If the primary rationale for the creation of trusts is their utility as vehicles for the devolution of family and commercial wealth, then trust planning in Asia should be becoming increasingly important with the ascent of Asia as a centre of global wealth. China and Japan represent two of the world’s largest four economies, the former alone now having an estimated 450,000 USD millionaires; India and Indonesia are also significant markets with wealth heavily concentrated in a developing class of globally wealthy entrepreneurs. While the growing concentration of private wealth in Asia might naturally lead to trust planning in any event, the strong desire to retain assets in family hands, found in many Asian cultures, makes the trust concept one that ideally suits many Asian families.
Trusts are a feature of the jurisprudence of a number of Asian jurisdictions, although in some countries their usage is more in the commercial, rather than the family, context. In this overview, we consider the trust laws in a number of Asian jurisdictions, showing that across Asia the full range of trust laws can be found.
Hong Kong and Singapore
Notwithstanding the return of Hong Kong to Chinese sovereignty, Hong Kong law remains, in large part, based upon English law. The Hong Kong trust law is contained in the Trustee Ordinance, Chapter 29 of the Laws of Hong Kong. This 1934 statute (which was amended to modernise the previous common law rule against perpetuities in 1970 by the Perpetuities and Accumulations Ordinance) is based on the English Trustee Act 1925 (a statute now largely superseded in England by the Trustee Act 2000).
Trust planning by Hong Kong residents used to be widespread as a way of mitigating estate duty exposure. Hong Kong estate duty was a progressive tax that rose to a top rate of 18 per cent. Although estate duty was abolished with effect during February 2006 (as part of an effort to make Hong Kong a more attractive private asset management centre), many trusts created as part of estate duty planning persist and Hong Kong trusts are still created for succession planning purposes.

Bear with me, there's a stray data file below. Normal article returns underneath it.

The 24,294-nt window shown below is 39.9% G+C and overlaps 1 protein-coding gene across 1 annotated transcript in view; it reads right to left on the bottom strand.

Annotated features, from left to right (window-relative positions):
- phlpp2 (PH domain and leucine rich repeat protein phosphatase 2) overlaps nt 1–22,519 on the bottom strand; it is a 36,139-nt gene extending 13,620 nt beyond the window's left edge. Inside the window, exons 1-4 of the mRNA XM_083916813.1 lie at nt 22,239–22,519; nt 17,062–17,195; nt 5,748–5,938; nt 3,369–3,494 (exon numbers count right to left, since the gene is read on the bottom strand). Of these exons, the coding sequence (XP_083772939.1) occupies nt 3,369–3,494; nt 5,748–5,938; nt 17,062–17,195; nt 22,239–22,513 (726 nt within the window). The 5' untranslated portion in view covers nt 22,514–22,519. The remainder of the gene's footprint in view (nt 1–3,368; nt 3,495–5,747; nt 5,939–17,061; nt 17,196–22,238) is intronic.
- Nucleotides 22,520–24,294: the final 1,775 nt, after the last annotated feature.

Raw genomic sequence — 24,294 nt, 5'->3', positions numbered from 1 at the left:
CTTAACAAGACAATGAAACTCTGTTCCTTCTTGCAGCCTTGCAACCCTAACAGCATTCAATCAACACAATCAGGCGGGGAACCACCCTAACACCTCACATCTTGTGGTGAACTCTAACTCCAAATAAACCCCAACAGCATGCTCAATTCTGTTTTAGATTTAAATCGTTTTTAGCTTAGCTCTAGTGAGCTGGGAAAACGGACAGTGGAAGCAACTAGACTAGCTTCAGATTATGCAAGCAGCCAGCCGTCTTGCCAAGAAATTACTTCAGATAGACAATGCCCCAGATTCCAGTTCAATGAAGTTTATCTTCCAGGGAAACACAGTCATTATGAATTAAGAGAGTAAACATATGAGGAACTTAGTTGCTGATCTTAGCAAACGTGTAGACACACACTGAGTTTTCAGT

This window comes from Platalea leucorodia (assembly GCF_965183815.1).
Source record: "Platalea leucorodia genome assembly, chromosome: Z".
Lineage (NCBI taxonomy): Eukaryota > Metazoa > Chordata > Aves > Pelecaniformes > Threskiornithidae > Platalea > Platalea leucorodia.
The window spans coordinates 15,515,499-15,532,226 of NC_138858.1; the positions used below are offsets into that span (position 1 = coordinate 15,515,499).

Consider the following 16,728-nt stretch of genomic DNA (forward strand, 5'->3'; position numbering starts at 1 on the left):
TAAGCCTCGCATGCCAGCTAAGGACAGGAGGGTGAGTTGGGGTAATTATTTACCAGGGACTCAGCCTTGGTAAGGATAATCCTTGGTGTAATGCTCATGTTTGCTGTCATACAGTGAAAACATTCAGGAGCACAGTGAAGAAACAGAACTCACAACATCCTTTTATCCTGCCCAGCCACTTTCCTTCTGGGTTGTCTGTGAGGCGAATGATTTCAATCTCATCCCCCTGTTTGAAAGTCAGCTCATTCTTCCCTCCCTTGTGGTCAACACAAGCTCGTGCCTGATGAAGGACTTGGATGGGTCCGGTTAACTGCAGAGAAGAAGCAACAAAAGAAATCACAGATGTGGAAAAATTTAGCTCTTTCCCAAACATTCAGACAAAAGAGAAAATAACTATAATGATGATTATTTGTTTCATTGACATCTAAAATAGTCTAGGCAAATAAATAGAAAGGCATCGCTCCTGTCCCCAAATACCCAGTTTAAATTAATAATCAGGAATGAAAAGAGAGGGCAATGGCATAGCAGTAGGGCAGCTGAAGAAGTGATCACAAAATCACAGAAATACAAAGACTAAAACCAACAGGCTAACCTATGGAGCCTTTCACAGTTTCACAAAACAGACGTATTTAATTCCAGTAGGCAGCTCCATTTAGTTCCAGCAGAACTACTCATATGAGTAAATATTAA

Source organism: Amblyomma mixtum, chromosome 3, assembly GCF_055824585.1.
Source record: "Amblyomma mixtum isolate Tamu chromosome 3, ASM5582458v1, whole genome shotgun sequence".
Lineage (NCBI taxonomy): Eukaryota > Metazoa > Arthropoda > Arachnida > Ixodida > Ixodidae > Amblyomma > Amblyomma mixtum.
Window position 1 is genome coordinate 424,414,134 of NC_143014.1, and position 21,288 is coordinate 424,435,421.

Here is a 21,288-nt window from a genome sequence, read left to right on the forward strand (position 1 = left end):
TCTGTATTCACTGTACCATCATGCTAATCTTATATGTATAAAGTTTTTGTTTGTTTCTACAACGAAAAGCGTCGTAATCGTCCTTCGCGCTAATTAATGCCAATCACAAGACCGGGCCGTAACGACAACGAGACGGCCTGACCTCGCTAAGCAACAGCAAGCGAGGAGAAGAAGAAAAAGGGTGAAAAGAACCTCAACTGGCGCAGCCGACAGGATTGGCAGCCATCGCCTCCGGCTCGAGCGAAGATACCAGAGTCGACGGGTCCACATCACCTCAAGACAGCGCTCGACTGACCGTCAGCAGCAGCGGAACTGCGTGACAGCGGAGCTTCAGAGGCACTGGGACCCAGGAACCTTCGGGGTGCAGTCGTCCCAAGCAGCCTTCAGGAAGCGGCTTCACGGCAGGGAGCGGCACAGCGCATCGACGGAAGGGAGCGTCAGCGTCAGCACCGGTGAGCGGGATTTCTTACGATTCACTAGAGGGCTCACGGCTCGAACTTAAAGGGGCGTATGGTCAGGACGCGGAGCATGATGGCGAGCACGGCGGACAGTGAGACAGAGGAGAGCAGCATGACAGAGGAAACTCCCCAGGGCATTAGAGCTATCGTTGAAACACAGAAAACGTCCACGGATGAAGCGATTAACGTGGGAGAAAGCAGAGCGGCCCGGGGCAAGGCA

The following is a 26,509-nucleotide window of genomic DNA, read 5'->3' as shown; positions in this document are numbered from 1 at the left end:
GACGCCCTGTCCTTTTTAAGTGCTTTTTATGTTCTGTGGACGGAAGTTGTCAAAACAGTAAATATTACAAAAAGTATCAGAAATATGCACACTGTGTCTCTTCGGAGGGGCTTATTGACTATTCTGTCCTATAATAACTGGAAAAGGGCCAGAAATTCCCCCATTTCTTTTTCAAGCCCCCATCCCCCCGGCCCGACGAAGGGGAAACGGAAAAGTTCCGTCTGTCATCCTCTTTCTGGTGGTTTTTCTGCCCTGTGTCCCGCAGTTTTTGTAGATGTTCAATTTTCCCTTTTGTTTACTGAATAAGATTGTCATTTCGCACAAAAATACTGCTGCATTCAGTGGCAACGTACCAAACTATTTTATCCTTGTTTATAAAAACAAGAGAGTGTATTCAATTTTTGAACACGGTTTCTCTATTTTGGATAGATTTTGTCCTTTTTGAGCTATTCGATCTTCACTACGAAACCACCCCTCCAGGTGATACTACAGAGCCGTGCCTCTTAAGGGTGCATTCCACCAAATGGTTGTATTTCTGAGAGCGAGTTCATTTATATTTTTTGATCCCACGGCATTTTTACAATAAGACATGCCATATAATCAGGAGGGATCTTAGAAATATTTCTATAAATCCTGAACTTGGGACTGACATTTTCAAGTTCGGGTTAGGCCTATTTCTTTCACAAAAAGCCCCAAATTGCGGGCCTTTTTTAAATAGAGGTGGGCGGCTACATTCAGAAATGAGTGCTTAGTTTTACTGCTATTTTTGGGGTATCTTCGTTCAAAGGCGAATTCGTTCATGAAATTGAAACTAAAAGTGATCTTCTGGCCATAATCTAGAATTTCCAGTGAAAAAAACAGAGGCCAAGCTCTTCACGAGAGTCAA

In practice, many Hong Kong residents using trusts for succession planning purposes do not choose to settle trusts governed by Hong Kong law, it being perceived as a proper law more restrictive than that found in other trust jurisdictions. In response to this trend, a consultation on the reform and modernisation of the current Hong Kong trust law was conducted during 2009, with a view to legislative amendments to the Trustee Ordinance being enacted in 2010 or 2011. The consultation has been wide ranging, considering questions such as whether the rule against perpetuities should be abolished, the introduction of a statutory trustee duty of care and the merits of allowing for non-charitable purpose trusts.
Like Hong Kong, Singapore’s legal system was established while it was a United Kingdom territory. The Singapore trust law was, however, updated in December 2004 such that it now contains features found in the modern trust laws of some traditional offshore jurisdictions. For example, the Singapore Trustees Act expressly provides that a trust governed by Singapore law with Singaporean trustees is valid notwithstanding that the disposition creating the trust may be contrary to forced heirship rules to which the settlor was subject under their personal law, while s.90 of the Act expressly provides that settlor reserved investment and asset management powers will not invalidate a Singaporean trust. Singapore has no capital gains tax nor estate duty and the Singapore income tax regime is applied on a territorial basis such that it is an attractive fiscal jurisdiction for offshore trust planning.